WASHINGTON--By the logic of some commentators hostile to President
Bush's determination to deploy defenses against ballistic missiles, the
government should stop trying to develop an AIDS vaccine. Attempts to
produce a vaccine have encountered failures and have not yet produced a
product that works ``perfectly'' or ``fully.''
The day Bush announced--reiterated, really--his commitment to missile
defense, ABC News said: ``He wants to spend a vast amount of money, and it
doesn't matter if the system doesn't work perfectly.'' An ABC correspondent
said critics accuse Bush of proposing something that would ``scare''
potential enemies even if it does not ``fully work.'' But what do such
people mean by the verb ``work''?
Critics announcing their thumping certitudes about military
possibilities should be chastened by the history of false prognostications,
from ``the bomber will always get through'' to the asserted impossibility
of ballistic missiles traveling intercontinental distances. As to whether
missile defenses can work ``perfectly'' or ``fully,'' have you ever owned a
car that worked ``perfectly''? What would it (BEG ITAL)mean to
say that that any complex system--a bomber, a tank, a destroyer--``fully
works''? Weapons have varying degrees of usefulness in various contexts.
During the Cold War, Gov. Mario Cuomo accused President Reagan of
building missiles ``we can't even afford to use.'' Well, yes. (BEG
ITAL)Avoiding what Cuomo thought of as the ``use'' of the
missiles--launching them--was the point of deterrence constructed around
sea- and land-based ballistic missiles. The missiles were being used just
by being there, complicating, to the point of paralysis, the calculations
of any potential aggressor. Even less-than-perfect missile defenses can
serve the same function--not supplanting deterrence, but strengthening it.
Reagan deserves accolades for reviving missile defense as a strategic
aspiration, and for presenting it as a moral imperative: It is not just
imprudent, it is unworthy of America to base its defense on mutual assured
destruction, a military policy condemned for a thousand years, that of
holding civilian populations hostage. But debate about missile defense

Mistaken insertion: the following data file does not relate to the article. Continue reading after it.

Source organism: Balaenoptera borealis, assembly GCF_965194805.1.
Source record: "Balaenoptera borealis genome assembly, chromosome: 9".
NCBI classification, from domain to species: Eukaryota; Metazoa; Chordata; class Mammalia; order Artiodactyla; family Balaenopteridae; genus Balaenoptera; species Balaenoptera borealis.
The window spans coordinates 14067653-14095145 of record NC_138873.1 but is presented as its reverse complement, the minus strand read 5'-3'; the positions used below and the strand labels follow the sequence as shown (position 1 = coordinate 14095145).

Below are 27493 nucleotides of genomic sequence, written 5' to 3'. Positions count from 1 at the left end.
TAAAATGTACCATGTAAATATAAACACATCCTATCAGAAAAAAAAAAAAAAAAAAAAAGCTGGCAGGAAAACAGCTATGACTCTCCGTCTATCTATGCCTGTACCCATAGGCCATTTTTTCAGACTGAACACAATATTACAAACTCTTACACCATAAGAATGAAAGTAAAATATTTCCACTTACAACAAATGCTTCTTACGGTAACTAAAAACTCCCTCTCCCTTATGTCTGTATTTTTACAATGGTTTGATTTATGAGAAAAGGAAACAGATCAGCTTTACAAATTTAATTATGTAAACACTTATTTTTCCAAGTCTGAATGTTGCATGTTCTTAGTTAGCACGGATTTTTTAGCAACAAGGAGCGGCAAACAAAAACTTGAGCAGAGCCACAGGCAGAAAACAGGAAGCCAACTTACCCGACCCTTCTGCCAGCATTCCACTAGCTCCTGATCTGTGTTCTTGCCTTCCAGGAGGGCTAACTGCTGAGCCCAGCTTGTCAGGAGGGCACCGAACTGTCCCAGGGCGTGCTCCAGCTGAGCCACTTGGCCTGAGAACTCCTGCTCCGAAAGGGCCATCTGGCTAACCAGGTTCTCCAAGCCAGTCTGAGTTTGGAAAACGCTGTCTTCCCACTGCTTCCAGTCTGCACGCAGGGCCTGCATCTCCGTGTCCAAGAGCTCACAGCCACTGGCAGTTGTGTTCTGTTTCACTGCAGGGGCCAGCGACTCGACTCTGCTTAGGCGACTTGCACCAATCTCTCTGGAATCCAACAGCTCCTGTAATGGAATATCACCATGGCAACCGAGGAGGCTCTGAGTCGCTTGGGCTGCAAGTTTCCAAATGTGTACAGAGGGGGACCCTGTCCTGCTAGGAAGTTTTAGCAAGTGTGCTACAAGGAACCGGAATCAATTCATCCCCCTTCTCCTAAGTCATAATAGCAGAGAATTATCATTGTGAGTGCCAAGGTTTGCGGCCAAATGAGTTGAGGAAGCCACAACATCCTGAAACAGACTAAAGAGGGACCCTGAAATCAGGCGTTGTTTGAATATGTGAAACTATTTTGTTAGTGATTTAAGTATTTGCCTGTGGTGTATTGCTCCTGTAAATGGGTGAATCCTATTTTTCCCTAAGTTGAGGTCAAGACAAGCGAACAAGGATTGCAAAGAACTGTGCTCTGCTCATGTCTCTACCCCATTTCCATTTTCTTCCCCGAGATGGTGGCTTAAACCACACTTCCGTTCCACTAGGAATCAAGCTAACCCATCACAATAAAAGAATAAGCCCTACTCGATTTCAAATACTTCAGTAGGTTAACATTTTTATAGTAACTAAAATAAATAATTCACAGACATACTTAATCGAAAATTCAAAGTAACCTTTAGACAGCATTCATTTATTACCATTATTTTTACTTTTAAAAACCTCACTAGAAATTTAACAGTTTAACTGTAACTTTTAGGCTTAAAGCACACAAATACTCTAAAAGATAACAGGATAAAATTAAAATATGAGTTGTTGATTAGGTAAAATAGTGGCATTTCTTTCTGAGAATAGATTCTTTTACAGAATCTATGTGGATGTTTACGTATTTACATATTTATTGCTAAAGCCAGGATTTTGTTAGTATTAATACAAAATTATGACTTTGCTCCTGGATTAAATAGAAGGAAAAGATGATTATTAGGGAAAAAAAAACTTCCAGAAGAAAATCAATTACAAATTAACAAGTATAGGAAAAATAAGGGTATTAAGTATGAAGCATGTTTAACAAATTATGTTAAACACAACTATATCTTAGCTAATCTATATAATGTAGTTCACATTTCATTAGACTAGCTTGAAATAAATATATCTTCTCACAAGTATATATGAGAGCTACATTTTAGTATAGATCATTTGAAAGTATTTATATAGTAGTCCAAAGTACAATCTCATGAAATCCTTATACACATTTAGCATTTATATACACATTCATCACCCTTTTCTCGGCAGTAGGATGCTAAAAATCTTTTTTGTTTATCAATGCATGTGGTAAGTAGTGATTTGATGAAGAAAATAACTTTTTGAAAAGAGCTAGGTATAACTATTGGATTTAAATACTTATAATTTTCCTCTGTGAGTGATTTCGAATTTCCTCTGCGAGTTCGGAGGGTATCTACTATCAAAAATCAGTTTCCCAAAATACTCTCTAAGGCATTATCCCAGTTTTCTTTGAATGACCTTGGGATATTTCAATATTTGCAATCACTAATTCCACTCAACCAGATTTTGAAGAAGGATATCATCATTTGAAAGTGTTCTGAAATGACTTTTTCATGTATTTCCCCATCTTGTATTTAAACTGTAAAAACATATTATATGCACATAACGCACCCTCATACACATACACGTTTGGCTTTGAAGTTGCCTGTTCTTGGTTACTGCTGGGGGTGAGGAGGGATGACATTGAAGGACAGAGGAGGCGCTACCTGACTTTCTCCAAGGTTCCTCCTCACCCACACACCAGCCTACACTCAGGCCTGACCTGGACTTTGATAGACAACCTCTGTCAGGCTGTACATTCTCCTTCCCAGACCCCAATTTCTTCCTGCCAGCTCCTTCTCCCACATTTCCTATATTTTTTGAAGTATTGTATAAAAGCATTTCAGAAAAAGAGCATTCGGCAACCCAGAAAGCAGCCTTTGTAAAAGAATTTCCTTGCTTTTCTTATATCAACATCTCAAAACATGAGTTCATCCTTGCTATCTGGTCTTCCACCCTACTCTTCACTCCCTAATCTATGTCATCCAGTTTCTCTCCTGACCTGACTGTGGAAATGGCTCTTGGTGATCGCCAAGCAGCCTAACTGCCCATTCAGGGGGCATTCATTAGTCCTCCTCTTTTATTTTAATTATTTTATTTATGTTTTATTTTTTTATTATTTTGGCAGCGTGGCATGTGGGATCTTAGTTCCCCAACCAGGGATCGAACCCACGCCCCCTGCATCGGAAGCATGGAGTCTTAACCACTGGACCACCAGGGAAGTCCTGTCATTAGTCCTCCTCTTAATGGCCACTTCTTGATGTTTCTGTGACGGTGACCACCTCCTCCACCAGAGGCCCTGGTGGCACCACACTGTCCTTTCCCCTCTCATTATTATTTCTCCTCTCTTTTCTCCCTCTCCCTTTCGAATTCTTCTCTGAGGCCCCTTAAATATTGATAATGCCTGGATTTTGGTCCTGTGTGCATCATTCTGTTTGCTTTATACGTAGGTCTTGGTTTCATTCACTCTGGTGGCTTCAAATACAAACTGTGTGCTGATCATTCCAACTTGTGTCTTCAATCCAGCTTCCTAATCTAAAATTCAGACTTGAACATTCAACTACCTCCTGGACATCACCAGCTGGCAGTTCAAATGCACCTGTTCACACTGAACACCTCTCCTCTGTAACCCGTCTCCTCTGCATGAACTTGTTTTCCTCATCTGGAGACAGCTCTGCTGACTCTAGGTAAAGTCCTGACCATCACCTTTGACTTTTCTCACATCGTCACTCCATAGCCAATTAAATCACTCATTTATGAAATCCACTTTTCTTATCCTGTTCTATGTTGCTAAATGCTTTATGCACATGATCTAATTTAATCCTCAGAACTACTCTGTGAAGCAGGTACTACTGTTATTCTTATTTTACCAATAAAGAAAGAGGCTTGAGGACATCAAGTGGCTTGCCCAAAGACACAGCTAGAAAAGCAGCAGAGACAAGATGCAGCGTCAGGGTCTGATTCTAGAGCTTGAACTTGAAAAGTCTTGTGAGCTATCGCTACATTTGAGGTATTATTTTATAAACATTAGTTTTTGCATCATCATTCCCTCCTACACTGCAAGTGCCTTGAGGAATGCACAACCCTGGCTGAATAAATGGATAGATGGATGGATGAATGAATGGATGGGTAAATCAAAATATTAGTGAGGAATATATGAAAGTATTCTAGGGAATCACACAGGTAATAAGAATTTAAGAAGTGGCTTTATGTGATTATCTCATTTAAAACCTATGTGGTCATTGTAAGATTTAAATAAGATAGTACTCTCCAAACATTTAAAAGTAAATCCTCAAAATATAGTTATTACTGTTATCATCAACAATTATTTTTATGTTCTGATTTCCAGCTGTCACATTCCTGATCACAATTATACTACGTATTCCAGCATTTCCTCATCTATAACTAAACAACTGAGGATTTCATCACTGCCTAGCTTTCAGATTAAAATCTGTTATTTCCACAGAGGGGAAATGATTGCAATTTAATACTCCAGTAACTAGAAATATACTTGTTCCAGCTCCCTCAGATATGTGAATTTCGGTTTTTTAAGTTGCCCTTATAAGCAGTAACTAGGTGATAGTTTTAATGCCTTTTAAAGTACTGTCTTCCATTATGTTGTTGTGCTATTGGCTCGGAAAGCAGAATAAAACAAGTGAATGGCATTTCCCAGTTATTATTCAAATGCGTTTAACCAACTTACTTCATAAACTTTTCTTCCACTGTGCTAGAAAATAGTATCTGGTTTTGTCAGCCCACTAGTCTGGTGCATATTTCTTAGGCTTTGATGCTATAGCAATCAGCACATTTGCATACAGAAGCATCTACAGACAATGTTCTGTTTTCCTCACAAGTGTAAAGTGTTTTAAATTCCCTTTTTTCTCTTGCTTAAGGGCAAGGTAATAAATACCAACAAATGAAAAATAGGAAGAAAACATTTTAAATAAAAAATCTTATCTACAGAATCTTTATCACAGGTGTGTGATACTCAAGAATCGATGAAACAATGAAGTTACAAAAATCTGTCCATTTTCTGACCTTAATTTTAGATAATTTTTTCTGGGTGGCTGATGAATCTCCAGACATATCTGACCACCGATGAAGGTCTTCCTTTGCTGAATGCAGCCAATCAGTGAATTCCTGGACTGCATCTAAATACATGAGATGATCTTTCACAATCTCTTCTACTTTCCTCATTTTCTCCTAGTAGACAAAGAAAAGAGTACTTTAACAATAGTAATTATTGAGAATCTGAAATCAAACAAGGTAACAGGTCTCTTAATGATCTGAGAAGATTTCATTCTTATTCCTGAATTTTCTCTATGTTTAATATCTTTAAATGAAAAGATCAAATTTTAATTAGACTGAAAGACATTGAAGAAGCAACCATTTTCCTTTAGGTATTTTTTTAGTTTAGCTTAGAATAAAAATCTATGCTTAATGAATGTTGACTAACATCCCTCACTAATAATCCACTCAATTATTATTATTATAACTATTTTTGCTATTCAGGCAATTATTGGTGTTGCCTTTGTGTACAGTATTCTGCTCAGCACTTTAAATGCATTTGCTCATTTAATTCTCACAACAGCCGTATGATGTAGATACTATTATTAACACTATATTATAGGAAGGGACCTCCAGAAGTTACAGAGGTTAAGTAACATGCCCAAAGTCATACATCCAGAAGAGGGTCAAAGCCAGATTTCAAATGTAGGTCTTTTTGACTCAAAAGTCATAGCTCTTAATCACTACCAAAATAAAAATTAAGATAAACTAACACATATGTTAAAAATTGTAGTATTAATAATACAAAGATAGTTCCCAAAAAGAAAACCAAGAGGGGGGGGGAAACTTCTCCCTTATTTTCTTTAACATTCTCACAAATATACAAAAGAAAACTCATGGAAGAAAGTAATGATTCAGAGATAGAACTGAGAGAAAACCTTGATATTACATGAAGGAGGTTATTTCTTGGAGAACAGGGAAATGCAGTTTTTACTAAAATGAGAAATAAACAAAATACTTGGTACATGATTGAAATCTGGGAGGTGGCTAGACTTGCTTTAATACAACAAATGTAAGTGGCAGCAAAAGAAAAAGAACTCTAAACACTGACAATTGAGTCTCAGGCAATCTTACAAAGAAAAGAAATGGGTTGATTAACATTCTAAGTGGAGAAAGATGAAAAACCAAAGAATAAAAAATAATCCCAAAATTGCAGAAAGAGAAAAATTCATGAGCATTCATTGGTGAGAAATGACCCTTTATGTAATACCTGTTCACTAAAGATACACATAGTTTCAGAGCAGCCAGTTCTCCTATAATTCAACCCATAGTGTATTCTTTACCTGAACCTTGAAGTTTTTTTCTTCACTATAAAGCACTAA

still is bedeviled by Reagan's improvident talk about an impermeable
shield. Such talk enables critics to argue that any defense screen less
than impermeable--and any shield can be penetrated by a sufficient
multiplication of offensive systems--is useless.
The immediate use for missile defenses would be to prevent a rogue
nation from using possession of a small missile force to deter the United
States from acting against that nation's regional aggression. If in 1990
Saddam Hussein had possessed a few nuclear-armed ICBMs capable of striking
European capitals, the task of assembling the Desert Shield coalition would
have been much more difficult. And even a nation with a more-than-minimal
missile force would find that even a less than-perfect U.S. shield would
complicate an aggressor's ability to make a credible threat.
Sen. Carl Levin of Michigan, ranking Democrat on the Armed
Services Committee, says Bush's proposal could irritate Russia enough to
``risk a second cold war.'' Evidently, he thinks Russia will respond to
U.S. defenses by multiplying its ICBMs. But even if Russia could afford to,
which it cannot, Russia is not an enemy. Anyway, does Levin think U.S.
precautions in the face of various emerging threats (from North Korea,
China, Iran, Iraq) should be controlled by the sensibilities of a fading
If Russia's high mortality rate and low fertility rate continue, by
mid-century its population, currently 146 million, will have declined by 30
percent, and will be smaller than the populations of Iran or Vietnam.
Russia is becoming a Third World country with a hunter-gatherer economy. In
the words of Jeffrey Tayler, in The Atlantic Monthly (``Russia is
Finished''), Russia is becoming ``Zaire with permafrost.'' It is
``following the path of Mobutu's Zaire, becoming a sparsely populated yet
gigantic land of natural resources exploited by an authoritarian elite as
the citizenry sinks into poverty, disease and despair.''
Russia's economy, which is now about the size of the Netherlands', is
negligibly based on manufacturing products competitive in world markets. It
is based on extraction industries--oil, gas, minerals. Oil alone provides
one-third of state revenues. The military is impoverished, with officers'
salaries, adjusted for inflation, having fallen 50 percent in five years.
Opponents of missile defense are going to need arguments better than
``it won't (fully, perfectly) work'' or that this technologically
sophisticated undertaking will reignite the rivalry with a Russian
military that cannot pay its officers or cope with Chechens primarily using
only weapons they can carry.